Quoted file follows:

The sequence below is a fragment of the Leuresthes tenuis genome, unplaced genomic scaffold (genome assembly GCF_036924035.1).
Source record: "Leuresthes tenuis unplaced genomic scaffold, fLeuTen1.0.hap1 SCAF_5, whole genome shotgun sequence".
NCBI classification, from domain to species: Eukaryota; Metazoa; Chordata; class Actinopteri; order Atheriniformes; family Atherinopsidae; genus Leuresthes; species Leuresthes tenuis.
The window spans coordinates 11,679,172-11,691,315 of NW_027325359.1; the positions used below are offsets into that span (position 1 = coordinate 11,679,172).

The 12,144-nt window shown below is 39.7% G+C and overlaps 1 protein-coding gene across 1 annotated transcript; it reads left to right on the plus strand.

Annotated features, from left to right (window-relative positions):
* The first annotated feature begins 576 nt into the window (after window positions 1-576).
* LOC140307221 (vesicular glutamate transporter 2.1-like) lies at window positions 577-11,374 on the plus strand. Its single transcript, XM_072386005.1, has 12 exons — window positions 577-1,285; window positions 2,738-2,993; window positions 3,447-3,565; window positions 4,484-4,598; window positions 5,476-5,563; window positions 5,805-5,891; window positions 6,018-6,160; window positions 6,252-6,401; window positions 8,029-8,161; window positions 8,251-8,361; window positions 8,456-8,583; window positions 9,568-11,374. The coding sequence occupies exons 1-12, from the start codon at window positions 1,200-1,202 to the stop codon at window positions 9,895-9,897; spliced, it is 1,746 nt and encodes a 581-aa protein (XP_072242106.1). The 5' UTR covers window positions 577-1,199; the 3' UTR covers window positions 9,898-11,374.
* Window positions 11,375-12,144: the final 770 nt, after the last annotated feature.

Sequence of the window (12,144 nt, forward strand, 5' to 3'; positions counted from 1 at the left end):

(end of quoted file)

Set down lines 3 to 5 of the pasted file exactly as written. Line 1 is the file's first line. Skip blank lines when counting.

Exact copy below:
NCBI classification, from domain to species: Eukaryota; Metazoa; Chordata; class Actinopteri; order Atheriniformes; family Atherinopsidae; genus Leuresthes; species Leuresthes tenuis.
The window spans coordinates 11,679,172-11,691,315 of NW_027325359.1; the positions used below are offsets into that span (position 1 = coordinate 11,679,172).

The 12,144-nt window shown below is 39.7% G+C and overlaps 1 protein-coding gene across 1 annotated transcript; it reads left to right on the plus strand.